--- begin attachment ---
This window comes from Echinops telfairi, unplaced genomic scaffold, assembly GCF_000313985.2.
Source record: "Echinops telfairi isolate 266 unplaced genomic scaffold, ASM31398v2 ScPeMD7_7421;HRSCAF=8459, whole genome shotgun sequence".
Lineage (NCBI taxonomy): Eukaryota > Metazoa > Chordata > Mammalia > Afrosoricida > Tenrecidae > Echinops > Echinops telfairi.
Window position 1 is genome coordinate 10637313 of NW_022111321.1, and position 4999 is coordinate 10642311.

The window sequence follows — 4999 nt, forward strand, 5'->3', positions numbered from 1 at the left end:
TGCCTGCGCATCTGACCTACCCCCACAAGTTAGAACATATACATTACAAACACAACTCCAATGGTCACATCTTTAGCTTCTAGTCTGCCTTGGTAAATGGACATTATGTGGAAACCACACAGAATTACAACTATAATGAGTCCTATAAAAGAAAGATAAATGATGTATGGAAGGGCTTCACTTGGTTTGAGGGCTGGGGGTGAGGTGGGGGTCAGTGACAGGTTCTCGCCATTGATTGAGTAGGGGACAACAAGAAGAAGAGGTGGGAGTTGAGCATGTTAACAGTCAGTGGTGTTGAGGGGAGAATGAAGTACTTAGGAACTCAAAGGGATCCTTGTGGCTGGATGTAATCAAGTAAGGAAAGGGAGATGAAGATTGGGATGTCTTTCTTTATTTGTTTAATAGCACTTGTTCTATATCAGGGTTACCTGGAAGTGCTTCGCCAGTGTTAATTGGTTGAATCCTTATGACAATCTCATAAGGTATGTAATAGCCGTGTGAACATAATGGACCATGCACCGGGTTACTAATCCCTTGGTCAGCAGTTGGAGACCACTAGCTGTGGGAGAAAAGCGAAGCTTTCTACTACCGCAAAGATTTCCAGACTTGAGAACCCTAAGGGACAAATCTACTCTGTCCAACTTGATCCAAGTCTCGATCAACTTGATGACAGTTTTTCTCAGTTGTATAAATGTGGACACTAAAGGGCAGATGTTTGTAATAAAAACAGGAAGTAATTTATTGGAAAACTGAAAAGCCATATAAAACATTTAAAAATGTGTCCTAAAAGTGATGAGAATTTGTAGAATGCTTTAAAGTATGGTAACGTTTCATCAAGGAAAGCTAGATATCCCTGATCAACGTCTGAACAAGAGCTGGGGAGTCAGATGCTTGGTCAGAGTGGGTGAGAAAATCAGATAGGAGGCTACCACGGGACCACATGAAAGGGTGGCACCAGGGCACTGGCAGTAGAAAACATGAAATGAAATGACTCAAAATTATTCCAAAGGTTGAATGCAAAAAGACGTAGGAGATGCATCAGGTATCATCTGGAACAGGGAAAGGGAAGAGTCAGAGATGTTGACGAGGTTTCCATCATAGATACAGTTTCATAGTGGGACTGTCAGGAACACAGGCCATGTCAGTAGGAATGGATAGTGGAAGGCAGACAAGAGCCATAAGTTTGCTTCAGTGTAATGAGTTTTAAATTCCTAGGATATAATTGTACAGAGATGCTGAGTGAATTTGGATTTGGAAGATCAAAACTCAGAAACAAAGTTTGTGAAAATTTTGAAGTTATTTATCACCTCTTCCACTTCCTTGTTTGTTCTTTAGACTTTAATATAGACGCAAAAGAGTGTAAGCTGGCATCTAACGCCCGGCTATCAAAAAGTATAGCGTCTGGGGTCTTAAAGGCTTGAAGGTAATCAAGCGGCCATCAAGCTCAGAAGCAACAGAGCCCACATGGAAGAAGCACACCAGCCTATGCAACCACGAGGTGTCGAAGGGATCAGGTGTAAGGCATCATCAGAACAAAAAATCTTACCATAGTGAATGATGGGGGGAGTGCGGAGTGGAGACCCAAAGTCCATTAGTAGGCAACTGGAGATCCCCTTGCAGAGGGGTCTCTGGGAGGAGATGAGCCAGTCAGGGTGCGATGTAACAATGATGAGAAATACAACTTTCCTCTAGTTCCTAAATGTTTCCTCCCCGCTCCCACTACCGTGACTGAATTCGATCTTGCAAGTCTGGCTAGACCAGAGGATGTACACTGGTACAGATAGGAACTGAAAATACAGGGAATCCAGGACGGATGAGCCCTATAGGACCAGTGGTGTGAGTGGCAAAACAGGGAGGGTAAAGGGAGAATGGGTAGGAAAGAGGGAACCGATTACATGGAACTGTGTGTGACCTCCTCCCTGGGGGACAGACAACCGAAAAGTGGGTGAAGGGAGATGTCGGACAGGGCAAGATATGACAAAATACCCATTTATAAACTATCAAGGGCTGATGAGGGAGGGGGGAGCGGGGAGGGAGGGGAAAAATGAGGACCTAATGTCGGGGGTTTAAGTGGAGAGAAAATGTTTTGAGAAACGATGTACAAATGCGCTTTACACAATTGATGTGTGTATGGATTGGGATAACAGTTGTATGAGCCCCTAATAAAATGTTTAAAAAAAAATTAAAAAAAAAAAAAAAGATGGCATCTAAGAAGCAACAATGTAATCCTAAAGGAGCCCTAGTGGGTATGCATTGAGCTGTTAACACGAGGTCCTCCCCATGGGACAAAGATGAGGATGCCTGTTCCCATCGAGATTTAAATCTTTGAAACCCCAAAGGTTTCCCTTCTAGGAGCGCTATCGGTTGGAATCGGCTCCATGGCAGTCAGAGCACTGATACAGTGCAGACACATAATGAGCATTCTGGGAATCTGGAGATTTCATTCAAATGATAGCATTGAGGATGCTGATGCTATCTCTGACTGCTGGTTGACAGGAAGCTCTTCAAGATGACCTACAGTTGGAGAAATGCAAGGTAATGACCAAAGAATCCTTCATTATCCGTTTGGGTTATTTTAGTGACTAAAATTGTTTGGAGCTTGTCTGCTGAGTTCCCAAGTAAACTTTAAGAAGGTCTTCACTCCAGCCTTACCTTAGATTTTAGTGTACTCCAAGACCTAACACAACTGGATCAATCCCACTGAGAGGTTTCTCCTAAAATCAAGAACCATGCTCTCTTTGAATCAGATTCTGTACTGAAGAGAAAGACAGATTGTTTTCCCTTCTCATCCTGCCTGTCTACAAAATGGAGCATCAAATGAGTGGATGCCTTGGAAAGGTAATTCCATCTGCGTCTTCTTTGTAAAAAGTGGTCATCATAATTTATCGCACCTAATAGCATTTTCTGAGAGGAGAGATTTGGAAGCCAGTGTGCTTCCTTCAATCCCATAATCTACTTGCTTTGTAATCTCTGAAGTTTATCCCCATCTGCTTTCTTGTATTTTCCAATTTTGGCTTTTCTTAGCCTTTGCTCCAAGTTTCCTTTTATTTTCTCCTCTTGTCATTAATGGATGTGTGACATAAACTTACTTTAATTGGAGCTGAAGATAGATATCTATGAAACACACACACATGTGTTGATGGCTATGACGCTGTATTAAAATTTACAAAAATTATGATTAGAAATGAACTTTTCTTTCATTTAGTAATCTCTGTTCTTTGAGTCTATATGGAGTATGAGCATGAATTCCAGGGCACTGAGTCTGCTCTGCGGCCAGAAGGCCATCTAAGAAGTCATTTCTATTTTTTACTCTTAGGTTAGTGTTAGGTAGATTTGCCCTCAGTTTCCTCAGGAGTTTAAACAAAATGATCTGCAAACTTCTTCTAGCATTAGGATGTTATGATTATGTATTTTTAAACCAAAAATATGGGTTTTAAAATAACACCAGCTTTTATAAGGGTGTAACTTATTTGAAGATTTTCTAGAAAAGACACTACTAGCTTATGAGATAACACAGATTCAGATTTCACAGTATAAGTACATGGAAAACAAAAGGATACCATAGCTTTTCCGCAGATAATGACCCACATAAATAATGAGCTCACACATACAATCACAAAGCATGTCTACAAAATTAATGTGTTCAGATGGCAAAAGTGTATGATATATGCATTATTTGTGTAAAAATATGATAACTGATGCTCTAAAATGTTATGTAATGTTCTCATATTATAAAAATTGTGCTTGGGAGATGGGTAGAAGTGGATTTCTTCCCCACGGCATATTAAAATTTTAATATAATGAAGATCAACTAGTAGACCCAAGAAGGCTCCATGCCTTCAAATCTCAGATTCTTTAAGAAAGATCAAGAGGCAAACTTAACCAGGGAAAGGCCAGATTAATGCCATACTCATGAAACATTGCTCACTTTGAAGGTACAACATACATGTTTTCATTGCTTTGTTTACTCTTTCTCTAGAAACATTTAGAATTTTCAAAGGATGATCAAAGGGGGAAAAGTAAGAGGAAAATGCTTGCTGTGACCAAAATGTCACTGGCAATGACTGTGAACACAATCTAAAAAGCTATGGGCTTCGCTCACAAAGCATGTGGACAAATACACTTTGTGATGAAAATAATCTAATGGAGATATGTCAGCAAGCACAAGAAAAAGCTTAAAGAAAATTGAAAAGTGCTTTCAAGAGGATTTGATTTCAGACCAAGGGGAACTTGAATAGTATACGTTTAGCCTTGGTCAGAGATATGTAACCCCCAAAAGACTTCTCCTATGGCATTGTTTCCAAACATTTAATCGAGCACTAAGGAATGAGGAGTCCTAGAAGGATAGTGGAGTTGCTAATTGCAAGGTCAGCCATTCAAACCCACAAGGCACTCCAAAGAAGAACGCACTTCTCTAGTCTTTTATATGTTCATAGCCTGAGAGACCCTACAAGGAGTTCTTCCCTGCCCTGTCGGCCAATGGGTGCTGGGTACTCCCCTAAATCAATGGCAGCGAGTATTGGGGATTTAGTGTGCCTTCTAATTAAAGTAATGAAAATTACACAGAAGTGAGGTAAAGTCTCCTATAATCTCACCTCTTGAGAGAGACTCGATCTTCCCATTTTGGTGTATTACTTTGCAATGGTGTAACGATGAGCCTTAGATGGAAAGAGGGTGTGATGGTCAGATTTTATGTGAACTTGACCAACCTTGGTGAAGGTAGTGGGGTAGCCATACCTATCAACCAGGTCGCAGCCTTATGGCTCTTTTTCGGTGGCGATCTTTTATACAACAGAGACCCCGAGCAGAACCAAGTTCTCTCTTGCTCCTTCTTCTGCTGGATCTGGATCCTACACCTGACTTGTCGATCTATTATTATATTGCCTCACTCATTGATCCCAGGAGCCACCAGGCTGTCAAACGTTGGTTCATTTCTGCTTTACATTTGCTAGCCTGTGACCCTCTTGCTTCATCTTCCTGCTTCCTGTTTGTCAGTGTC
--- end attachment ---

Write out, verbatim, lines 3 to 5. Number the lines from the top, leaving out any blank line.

Lineage (NCBI taxonomy): Eukaryota > Metazoa > Chordata > Mammalia > Afrosoricida > Tenrecidae > Echinops > Echinops telfairi.
Window position 1 is genome coordinate 10637313 of NW_022111321.1, and position 4999 is coordinate 10642311.

The window sequence follows — 4999 nt, forward strand, 5'->3', positions numbered from 1 at the left end: